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Dec 19, 2008 03:38 PM

Burgers flat-grilled, not charbroiled

Unlike so many burger freaks who consider flame-broiling to be the ne plus ultra of burgerdom, I find most of those so cooked to be less than wonderful. Granted, it's one way to add interest to an otherwise insipid patty, but I'd prefer to start with good beef, well-seasoned and then dropped onto a blazing-hot iron or steel surface. There used to be two related places up north, one on University Avenue in Palo Alto called Kirk's and the other in Los Gatos, name not recalled, that used a wire-mesh grilling screen over open flame that rendered a fine burger, but aside from some decent back-yard grilled products that's been about it. In fact, the burger I had Saturday at Mike and Anne's in South Pas would have been one of the best ever, had it not worn a coating of bitter char.

So am I alone here? Of all the burgers encountered in my on-and-off quest, the best have all been cooked on a big flat scrape-it-off closed grill. It all has to do with that magic that happens when the meat's juices, trapped under the patty, sizzle and congeal in the heat and turn into beefy goodness. I've been to Ford's, Central Park and l'Orange, Second City Bistro, Harry's, Pann's, The Redwood, Pie'n'Burger, and the Busy Bee in Ventura. Taylor's, too, though that was neither particularly good nor cheap. I have not yet gotten the burger at Oinkster, but that's on my list. How about some other suggestions? For the sake of relative brevity, let's do stick to LA County, or at least close by.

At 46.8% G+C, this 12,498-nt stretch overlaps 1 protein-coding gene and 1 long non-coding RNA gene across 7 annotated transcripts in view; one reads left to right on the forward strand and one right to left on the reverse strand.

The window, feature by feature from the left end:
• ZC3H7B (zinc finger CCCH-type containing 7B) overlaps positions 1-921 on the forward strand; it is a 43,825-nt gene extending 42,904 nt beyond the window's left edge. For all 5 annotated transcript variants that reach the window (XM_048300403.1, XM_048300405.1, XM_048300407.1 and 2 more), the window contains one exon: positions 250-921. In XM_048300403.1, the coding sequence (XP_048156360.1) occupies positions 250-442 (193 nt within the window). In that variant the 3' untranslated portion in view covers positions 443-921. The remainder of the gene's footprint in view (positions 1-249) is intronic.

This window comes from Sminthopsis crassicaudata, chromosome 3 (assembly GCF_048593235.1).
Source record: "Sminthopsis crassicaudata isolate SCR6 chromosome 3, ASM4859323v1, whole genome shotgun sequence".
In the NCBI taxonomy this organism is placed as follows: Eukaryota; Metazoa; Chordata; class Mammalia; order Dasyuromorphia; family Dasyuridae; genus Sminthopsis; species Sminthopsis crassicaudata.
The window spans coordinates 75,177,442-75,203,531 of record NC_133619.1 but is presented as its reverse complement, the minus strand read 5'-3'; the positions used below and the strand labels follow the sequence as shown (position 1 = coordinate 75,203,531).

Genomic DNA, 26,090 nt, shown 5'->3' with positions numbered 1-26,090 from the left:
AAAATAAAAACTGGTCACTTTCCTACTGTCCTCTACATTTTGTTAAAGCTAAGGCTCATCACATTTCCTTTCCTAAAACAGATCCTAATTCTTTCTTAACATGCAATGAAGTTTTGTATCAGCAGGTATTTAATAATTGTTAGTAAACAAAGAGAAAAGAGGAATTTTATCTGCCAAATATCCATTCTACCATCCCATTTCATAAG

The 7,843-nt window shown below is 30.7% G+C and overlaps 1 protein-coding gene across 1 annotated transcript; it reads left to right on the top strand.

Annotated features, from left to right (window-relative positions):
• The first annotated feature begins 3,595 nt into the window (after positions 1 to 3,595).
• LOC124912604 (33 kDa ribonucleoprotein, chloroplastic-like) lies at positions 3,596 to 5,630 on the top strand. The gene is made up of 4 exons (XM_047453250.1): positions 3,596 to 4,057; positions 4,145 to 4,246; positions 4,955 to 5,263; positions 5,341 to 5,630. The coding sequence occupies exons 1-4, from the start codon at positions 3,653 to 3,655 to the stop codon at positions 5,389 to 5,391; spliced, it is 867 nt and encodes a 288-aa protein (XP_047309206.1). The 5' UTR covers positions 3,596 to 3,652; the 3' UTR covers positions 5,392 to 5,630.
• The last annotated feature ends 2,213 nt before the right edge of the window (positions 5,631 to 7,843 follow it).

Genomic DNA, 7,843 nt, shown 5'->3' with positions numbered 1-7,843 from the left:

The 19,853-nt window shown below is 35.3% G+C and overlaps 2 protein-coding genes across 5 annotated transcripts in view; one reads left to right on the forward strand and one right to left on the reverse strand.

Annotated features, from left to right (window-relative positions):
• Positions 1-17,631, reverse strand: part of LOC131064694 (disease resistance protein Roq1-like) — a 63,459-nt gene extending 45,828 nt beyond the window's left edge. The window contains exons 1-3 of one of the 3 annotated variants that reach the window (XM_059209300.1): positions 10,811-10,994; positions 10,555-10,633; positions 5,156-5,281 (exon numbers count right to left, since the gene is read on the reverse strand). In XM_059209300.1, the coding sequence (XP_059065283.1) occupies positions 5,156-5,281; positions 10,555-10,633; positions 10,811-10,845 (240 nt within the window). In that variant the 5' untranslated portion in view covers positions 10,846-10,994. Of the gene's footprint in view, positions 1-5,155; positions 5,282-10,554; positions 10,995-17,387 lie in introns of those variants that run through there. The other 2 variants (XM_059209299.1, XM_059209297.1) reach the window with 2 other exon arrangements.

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  1. "Burgers flat-grilled, not charbroiled" -- you mean cooked on a griddle, right?

    I hear Fatburger will cook your burger on a griddle, if requested. I haven't had one though, as I'm not a big Fatburger fan. (In N Out and McDonald's are griddlers, also.)

    I'm guessing that any L.A. restaurant that happens to be running a griddle in addition to a grill would be happy to accommodate you...

    4 Replies
    1. re: Joe Blowe

      Fatburger cooks on a flat top by default -- you have to order it charbroiled if that's how you want it.

      Will, you should definitely check out Hole in the Wall Burger Joint on Bentley at Santa Monica Blvd. Their burgers are well seasoned and they get a lovely salty crust from being cooked on a flat top. Just be sure to specify if you want them cooked something other than medium. I also love their turkey burgers, which I think are even better than the beef. Make sure to try their home-made pickled zucchini.

      1. re: a_and_w

        a and w -- I liked my very juicy burger at Hole in the Wall as well, or make that medium rare. I agree with you about the seasoning, which isn't bashful. I got the beef burger, and the meat was properly cooked, and it was indeed prepared on a flattop. Did you find that their pickled zucchini tasted heavily of mustard, or could that have been my taste or that particular batch? Have you tried other bun options besides the pretzel, which was interesting to me but too slick and slidy?